And here comes the Belarusian team. All of them. Apart from two.” – Rowing, Fours
You could also say there was nobody there, apart from two.

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Leonid Pasternak’s Throes of Creation

It’s easy to mock from 5,000 miles away. Writers, you know better.

Say something or nothing. Not anything.

Happy writing.

FAQ&A, OK?

Back in February, I hosted an offline Q&A session. Although the participants stuck around (into the early hours) to discuss, I never actually posted them outside of the email feed.

“But James, that was six months ago – nobody cares!”
Maybe. But I thoroughly enjoyed it, so here we are.

Some of the questions were tired old topics, covered in countless forums across the web, and so I have cut it down to the three queries that generated the most conversation.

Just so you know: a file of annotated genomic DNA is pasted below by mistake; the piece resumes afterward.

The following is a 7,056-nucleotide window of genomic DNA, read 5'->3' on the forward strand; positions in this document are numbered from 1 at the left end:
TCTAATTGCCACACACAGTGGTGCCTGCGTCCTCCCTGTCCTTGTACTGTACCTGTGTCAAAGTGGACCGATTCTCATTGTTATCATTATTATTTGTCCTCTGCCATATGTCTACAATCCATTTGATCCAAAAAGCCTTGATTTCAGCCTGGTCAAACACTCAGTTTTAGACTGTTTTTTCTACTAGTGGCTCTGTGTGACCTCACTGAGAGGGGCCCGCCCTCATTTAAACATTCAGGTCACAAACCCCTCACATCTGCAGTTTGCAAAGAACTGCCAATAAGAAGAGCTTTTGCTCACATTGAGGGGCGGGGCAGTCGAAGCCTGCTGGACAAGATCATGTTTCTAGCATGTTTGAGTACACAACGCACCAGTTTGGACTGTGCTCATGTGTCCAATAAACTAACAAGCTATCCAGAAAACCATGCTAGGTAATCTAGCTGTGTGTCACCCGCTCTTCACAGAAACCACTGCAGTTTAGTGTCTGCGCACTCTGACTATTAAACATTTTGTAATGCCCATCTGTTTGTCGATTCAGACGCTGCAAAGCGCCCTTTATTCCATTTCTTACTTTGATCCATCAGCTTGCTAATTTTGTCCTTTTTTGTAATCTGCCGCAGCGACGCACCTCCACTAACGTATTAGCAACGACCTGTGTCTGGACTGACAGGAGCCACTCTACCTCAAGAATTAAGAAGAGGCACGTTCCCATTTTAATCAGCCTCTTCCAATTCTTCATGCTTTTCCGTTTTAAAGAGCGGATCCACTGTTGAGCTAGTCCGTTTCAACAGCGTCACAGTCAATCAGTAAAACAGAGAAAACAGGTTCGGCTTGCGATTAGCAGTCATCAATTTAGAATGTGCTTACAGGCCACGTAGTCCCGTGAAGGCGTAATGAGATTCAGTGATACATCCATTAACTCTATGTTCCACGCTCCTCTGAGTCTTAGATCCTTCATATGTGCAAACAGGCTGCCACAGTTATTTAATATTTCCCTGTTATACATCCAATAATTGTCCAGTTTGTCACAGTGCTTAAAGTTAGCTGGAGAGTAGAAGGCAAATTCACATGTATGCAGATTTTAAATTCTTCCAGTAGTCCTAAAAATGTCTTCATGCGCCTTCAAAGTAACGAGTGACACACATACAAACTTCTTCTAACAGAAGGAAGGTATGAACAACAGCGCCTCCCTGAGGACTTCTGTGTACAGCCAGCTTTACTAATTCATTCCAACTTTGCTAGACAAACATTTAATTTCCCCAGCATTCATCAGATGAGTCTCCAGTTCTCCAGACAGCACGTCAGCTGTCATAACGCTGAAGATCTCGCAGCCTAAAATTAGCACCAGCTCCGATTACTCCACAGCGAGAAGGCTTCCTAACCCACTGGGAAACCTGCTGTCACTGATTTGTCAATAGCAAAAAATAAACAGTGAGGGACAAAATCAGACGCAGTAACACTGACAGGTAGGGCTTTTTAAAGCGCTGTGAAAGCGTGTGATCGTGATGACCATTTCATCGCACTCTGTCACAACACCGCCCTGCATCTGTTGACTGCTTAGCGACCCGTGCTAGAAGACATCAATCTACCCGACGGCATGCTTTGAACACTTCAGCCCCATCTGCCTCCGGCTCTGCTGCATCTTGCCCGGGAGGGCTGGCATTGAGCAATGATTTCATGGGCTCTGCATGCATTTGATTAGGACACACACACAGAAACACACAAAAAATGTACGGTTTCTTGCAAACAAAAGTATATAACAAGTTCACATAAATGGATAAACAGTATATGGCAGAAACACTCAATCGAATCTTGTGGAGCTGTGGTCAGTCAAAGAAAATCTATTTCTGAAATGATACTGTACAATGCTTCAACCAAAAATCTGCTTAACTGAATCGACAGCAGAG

I need to break the rules to differentiate myself from other writers, but I don’t want to appear unprofessional. What can I change, and how far can I go?
Understanding the difference between rules and guidelines may help you to push boundaries a little. There are areas you do not touch (font, layout, margins) and then there are parts you can experiment with (narrative, genre, structure).

When I am reading a new script, the original components of the story are what force me to engage, and reading further should expand upon this. If attention is being drawn to the way it is written on the page, i.e. how it looks as opposed to how it reads, then I cannot fully commit to the story without distraction. Don’t keep me on the doorstep, explaining how you are different. Invite me in and show me your unique world.